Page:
by ROBERT TANNEHILL It is good to ask whether the different planes of point of view reinforce each other or limit each other, as Gary Yamasaki argues in the post entitled How Perspective Criticism Actually Works contrasting the spatial point of view of following with the psychological and informational. However, in doing this I think Yamasaki fails to recognize the power of the story for the (non-skeptical) reader.
Following a character can create interest and empathy, as Yamasaki agrees. In this episode, however, there is a distinct difference in informational database between Mary and the readers or audience. Mary does not know that Jesus has been raised nor that the supposed gardener is Jesus. As a result, readers have an ironical perspective on Mary.
In this case, however, I don’t think it results in a distancing or objective effect. Simple scenes like this one can be helpfully analyzed by asking what is the need or desire that impels action. In this case it is Mary’s desire to find Jesus. Is this something that most readers will sympathize with? I think so. The narrator not only encourages empathy with Mary by having us follow her but by structuring the story around a desire that has positive value in the narrative world. In this situation the ironical perspective (Mary’s limited knowledge) creates suspense, which creates interest and hope for a successful outcome. And there is a successful outcome. Mary does recognize Jesus. (In spite of Yamasaki’s comment about something lacking in v. 16. Her recognition of Jesus is confirmed in v. 18).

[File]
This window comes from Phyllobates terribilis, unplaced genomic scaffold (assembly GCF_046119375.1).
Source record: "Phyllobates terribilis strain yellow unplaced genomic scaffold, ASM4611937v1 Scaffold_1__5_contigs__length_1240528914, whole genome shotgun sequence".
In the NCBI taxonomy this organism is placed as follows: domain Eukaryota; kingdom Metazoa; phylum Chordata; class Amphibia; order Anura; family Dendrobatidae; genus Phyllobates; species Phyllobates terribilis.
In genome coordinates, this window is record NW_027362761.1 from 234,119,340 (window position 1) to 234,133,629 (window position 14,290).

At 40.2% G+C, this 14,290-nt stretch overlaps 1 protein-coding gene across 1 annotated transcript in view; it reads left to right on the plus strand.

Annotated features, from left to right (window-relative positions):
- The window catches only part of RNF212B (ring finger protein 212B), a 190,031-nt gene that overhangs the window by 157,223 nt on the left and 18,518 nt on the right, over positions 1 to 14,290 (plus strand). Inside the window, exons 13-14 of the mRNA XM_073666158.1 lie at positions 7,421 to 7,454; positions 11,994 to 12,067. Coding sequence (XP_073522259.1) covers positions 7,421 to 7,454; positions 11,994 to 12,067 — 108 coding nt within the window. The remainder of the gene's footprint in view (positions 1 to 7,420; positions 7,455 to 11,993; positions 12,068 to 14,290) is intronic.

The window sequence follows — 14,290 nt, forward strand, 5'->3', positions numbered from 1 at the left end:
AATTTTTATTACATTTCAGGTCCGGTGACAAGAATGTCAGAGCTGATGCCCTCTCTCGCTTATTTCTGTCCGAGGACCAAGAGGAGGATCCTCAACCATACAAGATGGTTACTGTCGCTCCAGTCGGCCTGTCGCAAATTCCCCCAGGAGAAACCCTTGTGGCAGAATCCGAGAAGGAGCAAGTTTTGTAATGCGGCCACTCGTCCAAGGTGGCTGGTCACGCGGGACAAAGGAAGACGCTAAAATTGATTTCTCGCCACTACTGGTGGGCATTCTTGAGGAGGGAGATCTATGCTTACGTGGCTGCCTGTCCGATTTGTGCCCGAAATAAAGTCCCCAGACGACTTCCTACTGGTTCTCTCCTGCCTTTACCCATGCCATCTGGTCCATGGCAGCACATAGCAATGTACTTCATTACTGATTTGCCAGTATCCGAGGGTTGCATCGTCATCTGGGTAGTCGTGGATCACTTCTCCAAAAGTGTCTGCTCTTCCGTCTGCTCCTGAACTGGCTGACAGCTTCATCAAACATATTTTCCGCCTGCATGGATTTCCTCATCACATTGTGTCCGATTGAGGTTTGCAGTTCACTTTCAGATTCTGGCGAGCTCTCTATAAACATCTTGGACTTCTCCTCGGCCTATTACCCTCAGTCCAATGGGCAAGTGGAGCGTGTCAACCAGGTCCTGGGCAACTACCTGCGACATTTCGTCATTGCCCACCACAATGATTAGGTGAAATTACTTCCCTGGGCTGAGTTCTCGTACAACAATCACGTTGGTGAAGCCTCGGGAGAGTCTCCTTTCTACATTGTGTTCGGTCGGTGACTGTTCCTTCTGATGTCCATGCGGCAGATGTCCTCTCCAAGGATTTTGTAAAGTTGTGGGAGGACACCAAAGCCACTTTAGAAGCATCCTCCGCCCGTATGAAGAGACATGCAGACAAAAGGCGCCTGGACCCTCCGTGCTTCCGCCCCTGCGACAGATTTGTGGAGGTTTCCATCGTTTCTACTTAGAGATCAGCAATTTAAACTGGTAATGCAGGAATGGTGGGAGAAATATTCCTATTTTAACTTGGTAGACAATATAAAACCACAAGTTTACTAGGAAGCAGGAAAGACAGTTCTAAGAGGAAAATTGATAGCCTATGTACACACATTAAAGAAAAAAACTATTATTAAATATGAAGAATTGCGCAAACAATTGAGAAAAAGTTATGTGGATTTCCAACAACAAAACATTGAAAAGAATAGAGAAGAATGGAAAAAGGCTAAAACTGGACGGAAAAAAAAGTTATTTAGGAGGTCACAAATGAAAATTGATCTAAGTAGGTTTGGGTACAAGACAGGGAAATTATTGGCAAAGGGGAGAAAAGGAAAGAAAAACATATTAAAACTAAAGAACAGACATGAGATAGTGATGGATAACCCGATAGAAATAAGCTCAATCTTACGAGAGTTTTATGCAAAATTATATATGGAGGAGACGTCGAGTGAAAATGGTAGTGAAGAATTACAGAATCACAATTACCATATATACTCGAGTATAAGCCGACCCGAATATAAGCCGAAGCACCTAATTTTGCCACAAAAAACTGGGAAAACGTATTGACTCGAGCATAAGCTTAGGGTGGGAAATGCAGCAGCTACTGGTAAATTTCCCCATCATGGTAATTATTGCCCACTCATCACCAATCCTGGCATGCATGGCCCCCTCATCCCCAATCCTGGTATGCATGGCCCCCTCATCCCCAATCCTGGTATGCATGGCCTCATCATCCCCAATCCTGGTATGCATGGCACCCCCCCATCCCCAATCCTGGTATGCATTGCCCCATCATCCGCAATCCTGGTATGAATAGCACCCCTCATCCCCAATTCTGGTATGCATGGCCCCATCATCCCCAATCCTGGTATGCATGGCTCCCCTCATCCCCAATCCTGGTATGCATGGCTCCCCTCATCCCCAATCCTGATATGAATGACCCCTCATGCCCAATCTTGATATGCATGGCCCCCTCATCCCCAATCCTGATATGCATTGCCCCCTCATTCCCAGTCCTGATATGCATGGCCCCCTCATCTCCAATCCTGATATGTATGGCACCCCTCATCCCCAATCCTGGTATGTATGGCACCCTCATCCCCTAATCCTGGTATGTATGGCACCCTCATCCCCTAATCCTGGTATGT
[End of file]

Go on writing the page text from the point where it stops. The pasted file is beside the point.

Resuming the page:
Mary’s weeping, whether or not it is technically an “inside” view, also can create sympathy. This is a standard sign of emotional distress and reinforces Mary’s need to find Jesus. In Yamasaki’s SBL presentation, he drew a parallel between Mary’s weeping and Scarlet’s in Gone With the Wind (DVD disc 2 at 35:58-36:02). But there was a distinct difference. Scarlet’s furtive glance (checking to see the effect of her tears) indicated that she was using tears as manipulation. That discredited her. There is no similar indication in the story of Mary.
Normal suggestions of empathy can be undermined by negative evaluation of characters or their projects in the narration. Here we are dealing with what Uspensky called ideological point of view and I call evaluative point of view. But the only negative here is Mary’s temporary ignorance, and that is overcome. She wants to find Jesus’ body; instead she finds the living Lord. This does not denigrate her but fulfills her desire at a higher level.
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